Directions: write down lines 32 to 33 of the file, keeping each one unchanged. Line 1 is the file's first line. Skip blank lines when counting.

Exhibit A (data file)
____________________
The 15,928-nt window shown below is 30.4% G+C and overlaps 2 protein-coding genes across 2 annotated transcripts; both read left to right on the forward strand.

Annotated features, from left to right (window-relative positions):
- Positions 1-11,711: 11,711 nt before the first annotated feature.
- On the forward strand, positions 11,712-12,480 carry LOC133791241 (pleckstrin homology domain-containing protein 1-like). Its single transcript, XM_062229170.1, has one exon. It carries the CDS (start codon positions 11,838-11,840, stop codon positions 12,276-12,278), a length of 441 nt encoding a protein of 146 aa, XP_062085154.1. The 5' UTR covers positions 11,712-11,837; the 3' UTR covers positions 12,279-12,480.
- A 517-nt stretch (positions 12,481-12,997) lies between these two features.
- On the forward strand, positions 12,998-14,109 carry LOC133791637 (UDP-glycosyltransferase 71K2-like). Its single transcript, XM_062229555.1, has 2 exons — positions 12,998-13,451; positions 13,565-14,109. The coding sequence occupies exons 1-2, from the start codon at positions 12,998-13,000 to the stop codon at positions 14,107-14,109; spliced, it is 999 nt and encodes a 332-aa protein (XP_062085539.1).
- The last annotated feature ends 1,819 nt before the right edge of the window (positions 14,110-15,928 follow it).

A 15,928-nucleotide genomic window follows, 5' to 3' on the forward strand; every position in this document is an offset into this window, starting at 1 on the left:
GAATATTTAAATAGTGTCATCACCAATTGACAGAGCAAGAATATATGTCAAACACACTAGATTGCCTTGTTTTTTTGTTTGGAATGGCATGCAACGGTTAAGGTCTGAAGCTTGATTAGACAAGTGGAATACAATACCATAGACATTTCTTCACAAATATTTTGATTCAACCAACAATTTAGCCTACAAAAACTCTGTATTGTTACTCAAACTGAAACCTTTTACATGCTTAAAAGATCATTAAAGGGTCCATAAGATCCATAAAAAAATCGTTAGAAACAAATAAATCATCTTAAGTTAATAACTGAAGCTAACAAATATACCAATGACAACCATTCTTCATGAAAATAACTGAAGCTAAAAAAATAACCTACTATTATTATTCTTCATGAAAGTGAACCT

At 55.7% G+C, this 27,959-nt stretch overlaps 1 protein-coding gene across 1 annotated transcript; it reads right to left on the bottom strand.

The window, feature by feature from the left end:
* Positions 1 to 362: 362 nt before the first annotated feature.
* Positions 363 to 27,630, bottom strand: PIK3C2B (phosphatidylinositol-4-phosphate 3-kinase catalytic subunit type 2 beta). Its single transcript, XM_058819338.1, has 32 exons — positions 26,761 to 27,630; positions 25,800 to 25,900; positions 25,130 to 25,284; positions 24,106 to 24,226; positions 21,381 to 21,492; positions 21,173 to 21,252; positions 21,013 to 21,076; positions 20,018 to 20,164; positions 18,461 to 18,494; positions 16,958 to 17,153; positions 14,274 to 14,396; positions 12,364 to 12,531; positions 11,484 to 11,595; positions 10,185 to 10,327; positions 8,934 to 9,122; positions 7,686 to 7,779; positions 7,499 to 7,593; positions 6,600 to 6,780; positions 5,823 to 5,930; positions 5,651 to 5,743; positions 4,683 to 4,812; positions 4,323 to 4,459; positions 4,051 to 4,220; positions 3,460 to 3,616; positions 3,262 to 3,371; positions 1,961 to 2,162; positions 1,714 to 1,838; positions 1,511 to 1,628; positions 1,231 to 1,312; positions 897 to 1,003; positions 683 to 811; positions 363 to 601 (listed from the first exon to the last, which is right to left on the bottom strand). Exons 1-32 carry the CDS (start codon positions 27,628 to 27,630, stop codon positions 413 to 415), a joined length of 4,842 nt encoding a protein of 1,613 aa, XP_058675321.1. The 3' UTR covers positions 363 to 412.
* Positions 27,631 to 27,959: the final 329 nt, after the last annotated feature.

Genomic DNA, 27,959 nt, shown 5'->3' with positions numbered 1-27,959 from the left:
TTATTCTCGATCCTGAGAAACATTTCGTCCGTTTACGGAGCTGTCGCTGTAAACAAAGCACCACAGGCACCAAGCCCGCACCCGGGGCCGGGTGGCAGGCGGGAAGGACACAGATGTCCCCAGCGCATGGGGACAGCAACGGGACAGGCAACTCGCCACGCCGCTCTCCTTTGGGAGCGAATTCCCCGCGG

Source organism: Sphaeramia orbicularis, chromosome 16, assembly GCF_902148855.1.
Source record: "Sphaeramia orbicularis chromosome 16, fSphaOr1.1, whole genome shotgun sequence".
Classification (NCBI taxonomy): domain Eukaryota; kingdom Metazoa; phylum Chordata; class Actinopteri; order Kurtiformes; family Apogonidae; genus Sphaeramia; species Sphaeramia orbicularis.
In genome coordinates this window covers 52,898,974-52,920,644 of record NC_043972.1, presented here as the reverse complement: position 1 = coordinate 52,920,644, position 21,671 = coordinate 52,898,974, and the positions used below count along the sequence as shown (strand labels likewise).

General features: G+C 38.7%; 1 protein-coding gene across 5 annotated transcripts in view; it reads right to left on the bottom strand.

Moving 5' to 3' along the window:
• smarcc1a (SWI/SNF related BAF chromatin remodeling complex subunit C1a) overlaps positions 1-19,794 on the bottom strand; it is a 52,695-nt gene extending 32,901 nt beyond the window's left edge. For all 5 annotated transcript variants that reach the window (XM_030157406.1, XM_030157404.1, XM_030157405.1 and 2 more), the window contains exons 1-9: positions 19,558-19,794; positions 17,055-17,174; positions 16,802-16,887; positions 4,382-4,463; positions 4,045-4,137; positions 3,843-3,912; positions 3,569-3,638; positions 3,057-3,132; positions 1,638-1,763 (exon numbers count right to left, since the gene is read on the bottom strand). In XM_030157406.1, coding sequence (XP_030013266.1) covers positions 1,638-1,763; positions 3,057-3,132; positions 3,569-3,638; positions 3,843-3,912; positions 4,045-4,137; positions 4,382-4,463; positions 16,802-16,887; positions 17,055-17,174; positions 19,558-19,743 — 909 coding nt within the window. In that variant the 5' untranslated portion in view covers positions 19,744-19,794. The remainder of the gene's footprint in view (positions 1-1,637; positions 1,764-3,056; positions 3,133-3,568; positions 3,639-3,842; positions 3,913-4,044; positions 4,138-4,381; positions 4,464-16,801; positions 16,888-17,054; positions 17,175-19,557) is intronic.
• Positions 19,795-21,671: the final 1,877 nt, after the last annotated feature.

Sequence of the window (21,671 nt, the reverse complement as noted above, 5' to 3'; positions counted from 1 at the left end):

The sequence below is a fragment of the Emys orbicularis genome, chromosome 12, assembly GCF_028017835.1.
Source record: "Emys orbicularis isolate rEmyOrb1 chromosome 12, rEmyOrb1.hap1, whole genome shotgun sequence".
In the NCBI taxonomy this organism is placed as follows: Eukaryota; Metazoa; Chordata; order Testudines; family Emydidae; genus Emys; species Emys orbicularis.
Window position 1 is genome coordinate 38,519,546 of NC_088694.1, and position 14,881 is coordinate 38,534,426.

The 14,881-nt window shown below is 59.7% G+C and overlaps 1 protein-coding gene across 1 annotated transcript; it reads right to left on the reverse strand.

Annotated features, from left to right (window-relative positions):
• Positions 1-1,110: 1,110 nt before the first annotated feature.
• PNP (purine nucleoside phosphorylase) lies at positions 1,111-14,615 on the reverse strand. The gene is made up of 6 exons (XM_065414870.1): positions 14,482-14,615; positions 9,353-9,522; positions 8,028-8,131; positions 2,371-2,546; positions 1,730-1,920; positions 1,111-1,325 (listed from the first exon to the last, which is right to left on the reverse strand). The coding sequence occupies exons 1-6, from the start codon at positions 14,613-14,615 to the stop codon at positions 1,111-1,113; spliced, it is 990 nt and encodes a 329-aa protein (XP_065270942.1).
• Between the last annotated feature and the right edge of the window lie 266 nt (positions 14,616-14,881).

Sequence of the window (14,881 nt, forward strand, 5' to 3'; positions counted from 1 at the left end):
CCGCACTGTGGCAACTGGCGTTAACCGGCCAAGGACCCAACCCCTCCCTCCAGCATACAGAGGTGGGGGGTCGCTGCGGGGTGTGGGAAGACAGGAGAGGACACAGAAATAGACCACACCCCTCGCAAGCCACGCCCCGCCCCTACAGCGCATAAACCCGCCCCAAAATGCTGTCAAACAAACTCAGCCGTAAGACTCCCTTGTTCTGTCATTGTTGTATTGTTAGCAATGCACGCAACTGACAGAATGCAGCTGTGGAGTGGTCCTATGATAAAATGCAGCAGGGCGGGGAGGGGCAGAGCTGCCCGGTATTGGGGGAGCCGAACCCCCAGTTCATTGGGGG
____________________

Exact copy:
• Positions 1-1,110: 1,110 nt before the first annotated feature.
• PNP (purine nucleoside phosphorylase) lies at positions 1,111-14,615 on the reverse strand. The gene is made up of 6 exons (XM_065414870.1): positions 14,482-14,615; positions 9,353-9,522; positions 8,028-8,131; positions 2,371-2,546; positions 1,730-1,920; positions 1,111-1,325 (listed from the first exon to the last, which is right to left on the reverse strand). The coding sequence occupies exons 1-6, from the start codon at positions 14,613-14,615 to the stop codon at positions 1,111-1,113; spliced, it is 990 nt and encodes a 329-aa protein (XP_065270942.1).